To make travel days more comfortable and safer, we upgraded our Tacoma’s leaf springs and added rear airbags to help the truck not drop in the rear with the additional weight. This has significantly helped improve the ride comfort on travel days and reduces strain on the structure of the Tacoma.

Safety is the biggest factor when towing a trailer, no matter the size. We invested in trailer brakes and sway bars to make our towing experience as safe as possible. I have driven in unfavorable driving conditions with gusting crosswinds, and the sway bars have helped keep our trailer from swaying dangerously into other lanes – or worse, tipping over.

Man and woman standing outside 2020 Forest River EVO toy hauler
Photo by Kerisa Kiele Tiongson

The trailer brakes have made going down steep mountain grades safer. Instead of relying solely on the truck brakes to slow down the additional weight of a fully loaded trailer, the trailer brakes keep us at a safe speed down the hill.

When towing our toy hauler, we average about 10 miles per gallon. However, an added benefit of living tiny is our fuel tank is much smaller, and we don’t have to pay the higher prices of diesel fuel. So while we may average the same fuel economy as a full-size diesel truck or motorhome, it costs far less at the fuel pump.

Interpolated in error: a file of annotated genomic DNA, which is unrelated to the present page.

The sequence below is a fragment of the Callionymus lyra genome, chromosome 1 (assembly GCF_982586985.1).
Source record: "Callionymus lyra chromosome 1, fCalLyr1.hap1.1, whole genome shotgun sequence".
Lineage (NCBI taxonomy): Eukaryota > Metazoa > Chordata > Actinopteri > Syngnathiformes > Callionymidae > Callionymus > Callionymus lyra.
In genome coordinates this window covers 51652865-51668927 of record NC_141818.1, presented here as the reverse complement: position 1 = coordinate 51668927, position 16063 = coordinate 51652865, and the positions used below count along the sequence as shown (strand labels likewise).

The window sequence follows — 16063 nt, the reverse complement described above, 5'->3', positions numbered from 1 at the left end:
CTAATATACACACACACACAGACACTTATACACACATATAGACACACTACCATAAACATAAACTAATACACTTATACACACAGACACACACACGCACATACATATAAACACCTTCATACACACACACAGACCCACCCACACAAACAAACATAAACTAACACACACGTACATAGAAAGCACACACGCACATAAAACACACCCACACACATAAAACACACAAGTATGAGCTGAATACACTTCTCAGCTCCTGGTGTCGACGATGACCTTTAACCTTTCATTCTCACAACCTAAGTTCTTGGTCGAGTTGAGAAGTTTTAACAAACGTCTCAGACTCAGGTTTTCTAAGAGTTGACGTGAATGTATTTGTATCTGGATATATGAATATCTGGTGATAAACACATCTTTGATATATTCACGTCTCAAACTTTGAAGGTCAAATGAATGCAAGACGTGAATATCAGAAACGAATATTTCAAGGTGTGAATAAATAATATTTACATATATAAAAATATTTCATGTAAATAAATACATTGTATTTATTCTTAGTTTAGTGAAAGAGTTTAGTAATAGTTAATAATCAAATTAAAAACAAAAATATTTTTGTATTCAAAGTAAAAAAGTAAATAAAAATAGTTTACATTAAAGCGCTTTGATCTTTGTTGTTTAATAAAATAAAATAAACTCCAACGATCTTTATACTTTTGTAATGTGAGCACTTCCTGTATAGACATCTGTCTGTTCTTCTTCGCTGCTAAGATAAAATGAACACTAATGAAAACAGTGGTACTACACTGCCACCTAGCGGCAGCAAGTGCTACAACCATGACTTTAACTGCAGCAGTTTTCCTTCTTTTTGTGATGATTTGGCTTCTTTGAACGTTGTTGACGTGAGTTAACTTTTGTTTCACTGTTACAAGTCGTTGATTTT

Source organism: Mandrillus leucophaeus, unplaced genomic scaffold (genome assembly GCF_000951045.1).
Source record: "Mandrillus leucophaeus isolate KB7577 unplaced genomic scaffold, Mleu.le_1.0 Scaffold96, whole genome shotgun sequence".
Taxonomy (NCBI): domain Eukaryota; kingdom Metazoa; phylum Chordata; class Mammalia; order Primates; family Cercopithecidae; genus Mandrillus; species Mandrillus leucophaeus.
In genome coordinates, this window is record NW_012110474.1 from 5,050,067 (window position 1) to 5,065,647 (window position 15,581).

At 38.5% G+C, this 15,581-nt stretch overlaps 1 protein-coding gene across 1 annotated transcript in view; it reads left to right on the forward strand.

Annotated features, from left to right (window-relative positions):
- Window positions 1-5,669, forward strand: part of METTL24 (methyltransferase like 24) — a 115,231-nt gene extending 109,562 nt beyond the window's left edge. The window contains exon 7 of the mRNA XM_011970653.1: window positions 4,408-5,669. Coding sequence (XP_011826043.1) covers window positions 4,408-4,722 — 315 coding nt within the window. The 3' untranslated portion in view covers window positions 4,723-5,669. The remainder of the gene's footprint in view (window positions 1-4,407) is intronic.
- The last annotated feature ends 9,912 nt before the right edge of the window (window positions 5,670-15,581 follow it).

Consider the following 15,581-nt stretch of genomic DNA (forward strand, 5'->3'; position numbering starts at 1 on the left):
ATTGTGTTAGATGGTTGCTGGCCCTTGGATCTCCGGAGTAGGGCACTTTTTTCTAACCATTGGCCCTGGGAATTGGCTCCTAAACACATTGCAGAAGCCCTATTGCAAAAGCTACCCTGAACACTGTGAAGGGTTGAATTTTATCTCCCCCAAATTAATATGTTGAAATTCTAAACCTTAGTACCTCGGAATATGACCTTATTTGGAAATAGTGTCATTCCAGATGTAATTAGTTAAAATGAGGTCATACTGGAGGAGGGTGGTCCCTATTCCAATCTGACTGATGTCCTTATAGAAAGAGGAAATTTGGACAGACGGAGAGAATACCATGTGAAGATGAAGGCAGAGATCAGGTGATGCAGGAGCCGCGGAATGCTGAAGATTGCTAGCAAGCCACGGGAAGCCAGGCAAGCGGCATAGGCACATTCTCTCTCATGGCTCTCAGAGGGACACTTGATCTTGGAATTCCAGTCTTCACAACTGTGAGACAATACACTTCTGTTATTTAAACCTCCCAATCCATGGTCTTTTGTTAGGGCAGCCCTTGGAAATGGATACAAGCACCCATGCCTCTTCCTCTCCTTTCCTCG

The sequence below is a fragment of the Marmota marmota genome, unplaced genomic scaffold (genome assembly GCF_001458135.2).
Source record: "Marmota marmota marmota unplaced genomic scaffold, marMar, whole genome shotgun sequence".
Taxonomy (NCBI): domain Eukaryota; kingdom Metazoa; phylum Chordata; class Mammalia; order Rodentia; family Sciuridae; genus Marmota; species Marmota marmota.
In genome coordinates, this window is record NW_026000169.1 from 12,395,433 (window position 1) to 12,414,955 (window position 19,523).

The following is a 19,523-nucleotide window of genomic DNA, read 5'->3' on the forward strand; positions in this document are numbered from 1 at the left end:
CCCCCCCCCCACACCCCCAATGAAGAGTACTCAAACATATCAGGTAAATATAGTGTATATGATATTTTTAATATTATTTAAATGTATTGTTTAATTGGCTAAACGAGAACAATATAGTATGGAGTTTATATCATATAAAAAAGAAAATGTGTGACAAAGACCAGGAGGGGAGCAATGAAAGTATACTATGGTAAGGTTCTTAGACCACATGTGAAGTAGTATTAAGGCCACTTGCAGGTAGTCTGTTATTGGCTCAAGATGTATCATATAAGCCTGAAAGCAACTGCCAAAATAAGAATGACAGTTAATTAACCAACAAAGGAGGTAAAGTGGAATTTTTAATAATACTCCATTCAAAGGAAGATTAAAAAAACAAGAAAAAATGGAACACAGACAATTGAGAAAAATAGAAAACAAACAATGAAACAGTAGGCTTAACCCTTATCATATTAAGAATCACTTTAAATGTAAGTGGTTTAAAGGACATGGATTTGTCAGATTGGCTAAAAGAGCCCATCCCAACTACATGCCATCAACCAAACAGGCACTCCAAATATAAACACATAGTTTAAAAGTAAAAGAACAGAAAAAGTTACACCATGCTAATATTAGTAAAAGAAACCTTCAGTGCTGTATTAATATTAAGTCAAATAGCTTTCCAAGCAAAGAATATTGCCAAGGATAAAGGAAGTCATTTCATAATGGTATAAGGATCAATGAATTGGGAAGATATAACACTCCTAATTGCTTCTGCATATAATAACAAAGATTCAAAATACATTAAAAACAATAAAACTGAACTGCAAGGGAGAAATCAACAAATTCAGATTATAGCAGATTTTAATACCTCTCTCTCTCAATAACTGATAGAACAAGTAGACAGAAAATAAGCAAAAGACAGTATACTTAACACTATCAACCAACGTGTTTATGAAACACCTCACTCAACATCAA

Are There Any Drawbacks of the Forest River EVO 178RT?

Man watching technician change tire on travel trailer
Photo by Kerisa Kiele Tiongson

Having a small toy hauler means fewer amenities compared to a travel trailer. We have a smaller kitchen and a far less comfortable couch than most RVs.

The EVO 178RT is a single-axle trailer, which is great for maneuvering but scary when you have a tire blowout. 

One major drawback of purchasing a smaller trailer is fewer windows. The three windows we do have are small and, when paired with dark interior cabinetry, our home sometimes feels like a cave. It is very dark in here, especially on cloudy days in the northwest.

Things also wear faster when you travel full-time in an RV. Cabinets have more placed in them, which means they’re heavier and may eventually crack or sag. Additionally, our only place to sit is now so worn down that I sit on a metal frame all day while I work remotely.